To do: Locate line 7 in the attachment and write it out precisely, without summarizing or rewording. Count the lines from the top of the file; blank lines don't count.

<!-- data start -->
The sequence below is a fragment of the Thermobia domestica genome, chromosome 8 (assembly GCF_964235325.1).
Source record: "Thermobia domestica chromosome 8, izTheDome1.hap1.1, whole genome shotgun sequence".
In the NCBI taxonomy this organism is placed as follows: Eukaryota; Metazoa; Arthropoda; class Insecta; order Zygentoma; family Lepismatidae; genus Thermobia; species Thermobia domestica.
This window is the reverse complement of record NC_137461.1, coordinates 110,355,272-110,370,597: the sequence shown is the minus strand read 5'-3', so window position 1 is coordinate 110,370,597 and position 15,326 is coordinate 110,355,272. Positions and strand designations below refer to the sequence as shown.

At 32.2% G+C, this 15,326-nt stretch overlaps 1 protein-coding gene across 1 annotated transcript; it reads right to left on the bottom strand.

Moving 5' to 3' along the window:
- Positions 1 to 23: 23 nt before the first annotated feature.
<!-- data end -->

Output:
- Positions 1 to 23: 23 nt before the first annotated feature.